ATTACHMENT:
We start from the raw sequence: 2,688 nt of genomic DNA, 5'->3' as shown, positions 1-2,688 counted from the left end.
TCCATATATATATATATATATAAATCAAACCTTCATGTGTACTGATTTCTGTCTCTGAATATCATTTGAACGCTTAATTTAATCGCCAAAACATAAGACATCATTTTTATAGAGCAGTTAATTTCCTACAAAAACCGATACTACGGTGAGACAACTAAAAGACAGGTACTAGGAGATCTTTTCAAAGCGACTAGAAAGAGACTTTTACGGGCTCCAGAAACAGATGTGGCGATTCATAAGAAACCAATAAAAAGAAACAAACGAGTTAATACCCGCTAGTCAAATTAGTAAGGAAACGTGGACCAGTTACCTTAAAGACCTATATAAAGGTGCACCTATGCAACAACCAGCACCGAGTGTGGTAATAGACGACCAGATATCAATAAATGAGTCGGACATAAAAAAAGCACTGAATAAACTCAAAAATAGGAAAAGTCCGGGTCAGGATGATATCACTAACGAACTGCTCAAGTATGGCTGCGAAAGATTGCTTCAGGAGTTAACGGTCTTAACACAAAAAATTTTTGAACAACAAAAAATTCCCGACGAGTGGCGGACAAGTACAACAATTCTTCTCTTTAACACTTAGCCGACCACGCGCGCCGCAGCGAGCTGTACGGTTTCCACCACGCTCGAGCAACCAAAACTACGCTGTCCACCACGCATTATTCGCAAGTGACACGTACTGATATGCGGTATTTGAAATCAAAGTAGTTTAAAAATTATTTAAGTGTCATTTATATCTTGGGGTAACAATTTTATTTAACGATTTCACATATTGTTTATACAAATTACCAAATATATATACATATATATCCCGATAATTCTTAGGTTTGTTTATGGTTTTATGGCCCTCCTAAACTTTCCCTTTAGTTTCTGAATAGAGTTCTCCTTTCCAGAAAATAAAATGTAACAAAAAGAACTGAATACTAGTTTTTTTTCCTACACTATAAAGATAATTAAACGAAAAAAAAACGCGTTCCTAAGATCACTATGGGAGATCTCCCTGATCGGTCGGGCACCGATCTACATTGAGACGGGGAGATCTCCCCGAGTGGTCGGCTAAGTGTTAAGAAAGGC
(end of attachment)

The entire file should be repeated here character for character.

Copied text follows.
We start from the raw sequence: 2,688 nt of genomic DNA, 5'->3' as shown, positions 1-2,688 counted from the left end.
TCCATATATATATATATATATAAATCAAACCTTCATGTGTACTGATTTCTGTCTCTGAATATCATTTGAACGCTTAATTTAATCGCCAAAACATAAGACATCATTTTTATAGAGCAGTTAATTTCCTACAAAAACCGATACTACGGTGAGACAACTAAAAGACAGGTACTAGGAGATCTTTTCAAAGCGACTAGAAAGAGACTTTTACGGGCTCCAGAAACAGATGTGGCGATTCATAAGAAACCAATAAAAAGAAACAAACGAGTTAATACCCGCTAGTCAAATTAGTAAGGAAACGTGGACCAGTTACCTTAAAGACCTATATAAAGGTGCACCTATGCAACAACCAGCACCGAGTGTGGTAATAGACGACCAGATATCAATAAATGAGTCGGACATAAAAAAAGCACTGAATAAACTCAAAAATAGGAAAAGTCCGGGTCAGGATGATATCACTAACGAACTGCTCAAGTATGGCTGCGAAAGATTGCTTCAGGAGTTAACGGTCTTAACACAAAAAATTTTTGAACAACAAAAAATTCCCGACGAGTGGCGGACAAGTACAACAATTCTTCTCTTTAACACTTAGCCGACCACGCGCGCCGCAGCGAGCTGTACGGTTTCCACCACGCTCGAGCAACCAAAACTACGCTGTCCACCACGCATTATTCGCAAGTGACACGTACTGATATGCGGTATTTGAAATCAAAGTAGTTTAAAAATTATTTAAGTGTCATTTATATCTTGGGGTAACAATTTTATTTAACGATTTCACATATTGTTTATACAAATTACCAAATATATATACATATATATCCCGATAATTCTTAGGTTTGTTTATGGTTTTATGGCCCTCCTAAACTTTCCCTTTAGTTTCTGAATAGAGTTCTCCTTTCCAGAAAATAAAATGTAACAAAAAGAACTGAATACTAGTTTTTTTTCCTACACTATAAAGATAATTAAACGAAAAAAAAACGCGTTCCTAAGATCACTATGGGAGATCTCCCTGATCGGTCGGGCACCGATCTACATTGAGACGGGGAGATCTCCCCGAGTGGTCGGCTAAGTGTTAAGAAAGGC